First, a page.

Listening to others and respectfully adding your own input is a key to success at work. If you don’t take the time to hear out those you work with, you risk alienating yourself from the team and losing out on all the smart ideas you could be collaborating with them on — because your ideas, your voice, and your own concern with how you appear is causing them to stay silent.
Here’s how to become more aware of the messages you potentially send others when yours is often the only voice heard in the room.
Listen to yourself first
One of the hardest parts of being a good listener is learning to shut up and let someone else have the floor. It requires a certain generosity of spirit: letting the spotlight shine on other people.
How do you know if you have it?
If you’re agonized when someone else is talking and you’re not, you’re lacking this generosity. It’s just as bad if you’re in a conversation and you’re just waiting for someone else to finish talking so that you can jump in again — to direct the conversation back to yourself. If you’re in a conversation or a meeting and every statement you make starts with “I,” then you’re not listening: You’re broadcasting. And when you’re in groups or meetings, start keeping track of how often each person speaks. Are you the dominant voice in the room, but not running the meeting? Then everyone is hearing from you way too much.
This takes self-awareness, which doesn’t come easily to everyone; it’s easy to get into a groove or fall in love with our own ideas because, after all, they are ours, and to champion them to the ends of the earth.
That’s fine, if you want to go that route, but it cuts us off from others. Humans are social, and speech, when it’s done well, helps bond us. If you’re talking when you should be listening, you’re telling people you don’t care about their ideas and you’re missing out on friends.
Listen, process and ask questions
The best way to become a good listener fast: instead of making declarative statements, stop and assume you don’t everything. Chances are, you don’t have all the information you need.
Instead, ask questions.
Jack Zenger and Joseph Folkman wrote a Harvard Business Review article about their analysis of 3,492 people “in a development program designed to help managers become better coaches.” They tried to judge which managers were better listeners.
In every case, the better listeners were the active ones, who didn’t just sit across from someone, but actually asked questions.
They found that “people perceive the best listeners to be those who periodically ask questions that promote discovery and insight. These questions gently challenge old assumptions, but do so in a constructive way. Sitting there silently nodding does not provide sure evidence that a person is listening, but asking a good question tells the speaker the listener has not only heard what was said, but that they comprehended it well enough to want additional information. Good listening was consistently seen as a two-way dialog, rather than a one-way ‘speaker versus hearer’ interaction. The best conversations were active.”
So don’t just launch words at people: make sure you’re understanding what they think.
Don’t be afraid to call yourself out
Becoming a better listener is a process, and it can be hard work. The chances are that if you go down the route of trying to be a better listener, people will support you. But even the best listeners sometimes backslide into not really paying attention to what people are saying.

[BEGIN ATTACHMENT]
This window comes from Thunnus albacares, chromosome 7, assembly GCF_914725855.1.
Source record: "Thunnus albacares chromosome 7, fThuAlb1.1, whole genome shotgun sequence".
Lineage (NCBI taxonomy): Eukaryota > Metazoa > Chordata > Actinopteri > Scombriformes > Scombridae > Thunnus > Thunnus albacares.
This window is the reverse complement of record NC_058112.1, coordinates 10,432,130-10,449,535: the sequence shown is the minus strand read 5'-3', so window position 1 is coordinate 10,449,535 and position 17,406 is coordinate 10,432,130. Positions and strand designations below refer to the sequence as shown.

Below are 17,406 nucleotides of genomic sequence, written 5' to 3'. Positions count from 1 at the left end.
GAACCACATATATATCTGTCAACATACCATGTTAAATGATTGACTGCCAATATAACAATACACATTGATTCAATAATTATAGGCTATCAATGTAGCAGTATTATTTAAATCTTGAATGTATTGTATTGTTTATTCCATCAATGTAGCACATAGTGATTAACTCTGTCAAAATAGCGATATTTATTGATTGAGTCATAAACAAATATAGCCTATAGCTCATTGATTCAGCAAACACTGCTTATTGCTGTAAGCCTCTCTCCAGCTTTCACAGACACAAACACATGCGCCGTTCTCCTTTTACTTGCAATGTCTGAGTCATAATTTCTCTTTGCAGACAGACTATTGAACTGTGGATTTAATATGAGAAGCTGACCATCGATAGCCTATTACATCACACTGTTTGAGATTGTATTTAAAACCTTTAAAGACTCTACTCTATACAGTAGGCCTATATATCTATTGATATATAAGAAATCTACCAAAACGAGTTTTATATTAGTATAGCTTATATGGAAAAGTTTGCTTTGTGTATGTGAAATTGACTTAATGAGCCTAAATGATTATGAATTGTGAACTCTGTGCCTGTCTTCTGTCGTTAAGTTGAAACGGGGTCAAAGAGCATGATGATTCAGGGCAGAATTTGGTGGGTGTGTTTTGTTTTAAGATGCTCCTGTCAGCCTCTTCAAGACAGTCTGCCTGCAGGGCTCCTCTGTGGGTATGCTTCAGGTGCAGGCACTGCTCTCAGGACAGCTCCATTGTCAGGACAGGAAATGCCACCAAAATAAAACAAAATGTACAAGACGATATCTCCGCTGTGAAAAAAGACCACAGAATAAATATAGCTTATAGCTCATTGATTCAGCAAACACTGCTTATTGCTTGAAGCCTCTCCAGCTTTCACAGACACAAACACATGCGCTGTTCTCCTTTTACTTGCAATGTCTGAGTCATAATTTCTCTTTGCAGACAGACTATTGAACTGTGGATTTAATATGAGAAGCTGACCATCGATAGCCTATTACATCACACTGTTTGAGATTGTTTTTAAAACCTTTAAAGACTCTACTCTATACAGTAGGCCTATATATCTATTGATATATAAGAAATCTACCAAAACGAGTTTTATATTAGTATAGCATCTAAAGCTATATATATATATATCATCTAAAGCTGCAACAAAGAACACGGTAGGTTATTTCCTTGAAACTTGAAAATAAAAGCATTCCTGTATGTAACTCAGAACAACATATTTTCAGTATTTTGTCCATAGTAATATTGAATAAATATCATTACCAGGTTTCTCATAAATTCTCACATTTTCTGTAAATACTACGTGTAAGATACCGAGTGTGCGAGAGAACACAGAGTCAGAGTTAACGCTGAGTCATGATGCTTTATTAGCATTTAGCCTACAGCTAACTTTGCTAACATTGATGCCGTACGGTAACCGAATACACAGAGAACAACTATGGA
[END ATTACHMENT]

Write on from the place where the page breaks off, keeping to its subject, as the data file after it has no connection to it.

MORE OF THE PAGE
Paul Donoghue, psychologist and co-author of “Are You Really Listening? Keys to Successful Communication” with Mary Siegel, told U.S. News & World Report about what to say when you find yourself slipping back into your old ways.
“Even if you’re mid-sentence, catch yourself. ‘Here I go again, giving advice’,” he told he site.
Check out their point of view
A conversation is, at its root, a way for two or more people to share information. If you’re the only one speaking, you’re not learning. To create stronger connections with people, make an effort to understand who you’re speaking with.
Paul Sacco, Ph.D., an assistant professor at the University of Maryland School of Social Work told HuffPost about how to empathize with the person across from you. It’s as simple as putting yourself in their shoes.
“Spend a moment putting yourself in their position, what’s going through their head and what it must be like for them…Understanding what their experience is even before you talk to them [can help you connect with them]. And it sounds bad, but even if you blow it, you’re still better off because the other person will see the attempt,” Sacco told the publication.
There are specific techniques you can use to show you’re trying to see someone else’s point of view. One good option: repeat what they said and ask if you understand it correctly. “You just said you’re unhappy where you are. I’m hearing that you’d like to move on to something else. Is that right?”
Put your listening skills to the test
If taking up conversations with mostly your input is a habit of yours, you might want to give this a try.
A Forbes article features a “listening skills exercise” that requires you to summarize what you just heard. It’s a good way to make sure you’re really listening.
“For at least one week, at the end of every conversation in which information is exchanged, conclude with a summary statement. In conversations that result in agreements about future obligations or activities, summarizing will not only ensure accurate follow-through, it will feel perfectly natural. In conversations that do not include agreements, if summarizing feels awkward just explain that you are doing it as an exercise,” the article says.
Being a better listener will show others that your care about their ideas and contributions — at work, socially, or at home. The benefits are better relationships and a greater sense of appreciation for the people around you. It’s hard to argue against that.